Golden Age of Freethought

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The Golden Age of Freethought is the mid 19th-century period in United States history which saw the development of the socio-political movement promoting freethought. Anti-authoritarian and intellectually liberating historical eras had existed many times in history, notably in eighteenth century France. But the period roughly from 1875 to 1914 is referred to by at least one contemporary writer as "the high-water mark of freethought as an influential movement in American society".[1] It began around 1856 and lasted at least through the end of the century; author Susan Jacoby places the end of the Golden Age at the start of World War I.

Freethought is a philosophical position that holds that ideas and opinions should be based on science and reason, and not restricted by authority, tradition, or religion.[2] It is characteristic of the 18th Century Enlightenment but hardly confined to any one epoch or place. The late nineteenth century American Golden Age was encouraged by the lectures of the extremely popular agnostic orator Robert G. Ingersoll, the popularization of Charles Darwin’s Origin of Species, the push for women’s suffrage, and other political, scientific, and social trends that clashed with religious orthodoxy and caused people to question the traditional ideas about the world that they encountered in received opinion.[3]

A freethinker of the late 19th century could have been someone from any of the varied religious and political backgrounds.[citation needed] Charles Knowlton, D. M. Bennett, and Ingersoll were influential freethinkers of the period.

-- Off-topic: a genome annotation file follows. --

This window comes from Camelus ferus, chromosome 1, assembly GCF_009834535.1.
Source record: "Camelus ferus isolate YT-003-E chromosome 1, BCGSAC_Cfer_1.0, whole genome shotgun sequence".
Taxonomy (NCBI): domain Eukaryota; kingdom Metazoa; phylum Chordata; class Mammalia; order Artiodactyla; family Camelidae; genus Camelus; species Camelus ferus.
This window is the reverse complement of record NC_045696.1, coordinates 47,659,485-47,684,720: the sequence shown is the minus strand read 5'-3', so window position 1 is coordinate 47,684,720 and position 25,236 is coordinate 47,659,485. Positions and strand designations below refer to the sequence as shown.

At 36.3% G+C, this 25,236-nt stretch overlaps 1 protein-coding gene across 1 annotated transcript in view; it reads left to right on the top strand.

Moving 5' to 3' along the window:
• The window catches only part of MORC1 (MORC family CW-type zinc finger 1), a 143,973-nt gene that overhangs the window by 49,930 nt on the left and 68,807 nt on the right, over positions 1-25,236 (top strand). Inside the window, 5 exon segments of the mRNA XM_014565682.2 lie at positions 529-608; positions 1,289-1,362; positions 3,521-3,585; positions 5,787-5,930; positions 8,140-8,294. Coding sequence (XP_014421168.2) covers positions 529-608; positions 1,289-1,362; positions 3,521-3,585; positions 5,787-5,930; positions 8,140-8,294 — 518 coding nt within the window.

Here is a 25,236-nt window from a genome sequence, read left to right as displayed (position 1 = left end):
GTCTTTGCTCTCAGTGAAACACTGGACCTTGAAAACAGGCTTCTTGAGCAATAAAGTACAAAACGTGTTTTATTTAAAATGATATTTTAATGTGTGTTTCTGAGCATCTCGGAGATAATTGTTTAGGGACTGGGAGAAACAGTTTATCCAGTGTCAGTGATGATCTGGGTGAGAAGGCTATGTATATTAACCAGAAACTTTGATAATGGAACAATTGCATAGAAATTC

Robert Green Ingersoll (1833–1899) was one of the more prominent freethinkers of his time. He was known as the “Great Agnostic”. Ingersoll, a lawyer, an orator and a Civil War veteran, is famous for his skeptical approaches to popular religious beliefs. He would speak in public about orthodox views and would often poke fun at them. Guests would pay $1 to hear him speak. A dollar in his day was a hefty sum ($30 in 2020). Ingersoll was the leader of the American Secular Union, successor organization to the National Liberal League.

Charles Knowlton was born into a Puritan household in the year 1800. The science and medicine practiced around this time was known as “heroic”. Heroic Medicinal treatment and was rather medieval and consisted of blood-letting, and induced vomiting and profuse sweating. These treatment, far from being restorative, usually actually proved harmful to patients. Knowlton had wet dreams in his adolescence, leading him to be the subject of many types of heroic treatment. The revulsion that these interventions induced in him prompted him to pursue humane approaches to treatment. Believing that effective and healthy treatment must be founded on a sound understanding of human anatomy, he began robbing graves and studying the bodies he exhumed. Knowlton was imprisoned for this. On release his concern for the introduction of more humane medicine was undimmed. He became a doctor, putting his scientific findings into his practice. He also married into a family of freethinkers.

Knowlton wrote “Elements of Modern Materialism” and “Fruits of Philosophy” in 1832. The second would prove much more successful. The book included a spermicidal method which he had invented.[4][5]


  1. ^ Jacoby, Susan. Freethinkers: A History of American Secularism. New York, NY: Metropolitan Books (ISBN 0-8050-7776-6), p. 151
  2. ^
  3. ^ "The Blasphemer Robert G. Ingersoll".
  4. ^ Knowlton, Charles (October 1891) [1840]. Besant, Annie; Bradlaugh, Charles (eds.). Fruits of philosophy: a treatise on the population question. San Francisco: Reader's Library. OCLC 626706770. A publication about birth control. View original copy.
    See also: Langer, William L. (Spring 1975). "The origins of the birth control movement in England in the early nineteenth century". Journal of Interdisciplinary History. MIT Press. 5 (4): 669–686. doi:10.2307/202864. JSTOR 202864. PMID 11619426.
  5. ^ Jacoby, Susan. Freethinkers: A History of American Secularism. New York, NY: Metropolitan Books (ISBN 0-8050-7776-6)

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